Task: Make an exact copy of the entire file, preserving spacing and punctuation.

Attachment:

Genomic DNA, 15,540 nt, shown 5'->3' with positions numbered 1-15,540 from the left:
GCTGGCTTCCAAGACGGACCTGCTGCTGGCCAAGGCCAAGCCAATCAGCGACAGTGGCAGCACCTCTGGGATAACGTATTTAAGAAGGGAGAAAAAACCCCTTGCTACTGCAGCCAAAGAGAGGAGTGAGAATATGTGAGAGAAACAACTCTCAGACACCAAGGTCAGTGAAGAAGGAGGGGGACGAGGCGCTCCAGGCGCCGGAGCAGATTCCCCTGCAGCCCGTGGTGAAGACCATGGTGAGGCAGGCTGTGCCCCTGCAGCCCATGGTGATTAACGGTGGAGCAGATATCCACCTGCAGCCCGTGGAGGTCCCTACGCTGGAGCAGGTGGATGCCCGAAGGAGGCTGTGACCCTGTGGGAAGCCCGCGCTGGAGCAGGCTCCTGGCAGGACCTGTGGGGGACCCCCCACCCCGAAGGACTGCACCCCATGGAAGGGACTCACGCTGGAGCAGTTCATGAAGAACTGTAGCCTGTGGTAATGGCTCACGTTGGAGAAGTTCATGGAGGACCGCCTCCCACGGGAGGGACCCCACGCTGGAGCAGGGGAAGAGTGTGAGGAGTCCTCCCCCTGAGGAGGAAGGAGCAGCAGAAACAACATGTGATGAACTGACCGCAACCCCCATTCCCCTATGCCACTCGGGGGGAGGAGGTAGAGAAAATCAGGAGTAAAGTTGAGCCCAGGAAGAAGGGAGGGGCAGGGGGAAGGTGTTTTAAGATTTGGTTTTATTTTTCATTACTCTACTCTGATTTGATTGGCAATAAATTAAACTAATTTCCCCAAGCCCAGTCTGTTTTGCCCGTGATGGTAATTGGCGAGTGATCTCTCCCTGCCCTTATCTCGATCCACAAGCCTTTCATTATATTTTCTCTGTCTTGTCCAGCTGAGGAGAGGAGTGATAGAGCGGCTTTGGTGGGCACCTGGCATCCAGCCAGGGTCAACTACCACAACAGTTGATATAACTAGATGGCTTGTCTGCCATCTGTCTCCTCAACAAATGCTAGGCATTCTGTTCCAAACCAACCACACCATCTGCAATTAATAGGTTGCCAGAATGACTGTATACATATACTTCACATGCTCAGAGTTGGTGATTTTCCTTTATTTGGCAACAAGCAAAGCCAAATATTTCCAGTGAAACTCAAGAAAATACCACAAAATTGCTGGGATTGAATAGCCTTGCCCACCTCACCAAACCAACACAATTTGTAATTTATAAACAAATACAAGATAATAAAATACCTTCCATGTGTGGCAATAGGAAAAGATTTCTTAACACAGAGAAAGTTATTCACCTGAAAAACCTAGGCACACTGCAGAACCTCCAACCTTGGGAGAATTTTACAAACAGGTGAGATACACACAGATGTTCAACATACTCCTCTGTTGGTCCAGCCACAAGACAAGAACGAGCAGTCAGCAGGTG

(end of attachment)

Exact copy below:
Genomic DNA, 15,540 nt, shown 5'->3' with positions numbered 1-15,540 from the left:
GCTGGCTTCCAAGACGGACCTGCTGCTGGCCAAGGCCAAGCCAATCAGCGACAGTGGCAGCACCTCTGGGATAACGTATTTAAGAAGGGAGAAAAAACCCCTTGCTACTGCAGCCAAAGAGAGGAGTGAGAATATGTGAGAGAAACAACTCTCAGACACCAAGGTCAGTGAAGAAGGAGGGGGACGAGGCGCTCCAGGCGCCGGAGCAGATTCCCCTGCAGCCCGTGGTGAAGACCATGGTGAGGCAGGCTGTGCCCCTGCAGCCCATGGTGATTAACGGTGGAGCAGATATCCACCTGCAGCCCGTGGAGGTCCCTACGCTGGAGCAGGTGGATGCCCGAAGGAGGCTGTGACCCTGTGGGAAGCCCGCGCTGGAGCAGGCTCCTGGCAGGACCTGTGGGGGACCCCCCACCCCGAAGGACTGCACCCCATGGAAGGGACTCACGCTGGAGCAGTTCATGAAGAACTGTAGCCTGTGGTAATGGCTCACGTTGGAGAAGTTCATGGAGGACCGCCTCCCACGGGAGGGACCCCACGCTGGAGCAGGGGAAGAGTGTGAGGAGTCCTCCCCCTGAGGAGGAAGGAGCAGCAGAAACAACATGTGATGAACTGACCGCAACCCCCATTCCCCTATGCCACTCGGGGGGAGGAGGTAGAGAAAATCAGGAGTAAAGTTGAGCCCAGGAAGAAGGGAGGGGCAGGGGGAAGGTGTTTTAAGATTTGGTTTTATTTTTCATTACTCTACTCTGATTTGATTGGCAATAAATTAAACTAATTTCCCCAAGCCCAGTCTGTTTTGCCCGTGATGGTAATTGGCGAGTGATCTCTCCCTGCCCTTATCTCGATCCACAAGCCTTTCATTATATTTTCTCTGTCTTGTCCAGCTGAGGAGAGGAGTGATAGAGCGGCTTTGGTGGGCACCTGGCATCCAGCCAGGGTCAACTACCACAACAGTTGATATAACTAGATGGCTTGTCTGCCATCTGTCTCCTCAACAAATGCTAGGCATTCTGTTCCAAACCAACCACACCATCTGCAATTAATAGGTTGCCAGAATGACTGTATACATATACTTCACATGCTCAGAGTTGGTGATTTTCCTTTATTTGGCAACAAGCAAAGCCAAATATTTCCAGTGAAACTCAAGAAAATACCACAAAATTGCTGGGATTGAATAGCCTTGCCCACCTCACCAAACCAACACAATTTGTAATTTATAAACAAATACAAGATAATAAAATACCTTCCATGTGTGGCAATAGGAAAAGATTTCTTAACACAGAGAAAGTTATTCACCTGAAAAACCTAGGCACACTGCAGAACCTCCAACCTTGGGAGAATTTTACAAACAGGTGAGATACACACAGATGTTCAACATACTCCTCTGTTGGTCCAGCCACAAGACAAGAACGAGCAGTCAGCAGGTG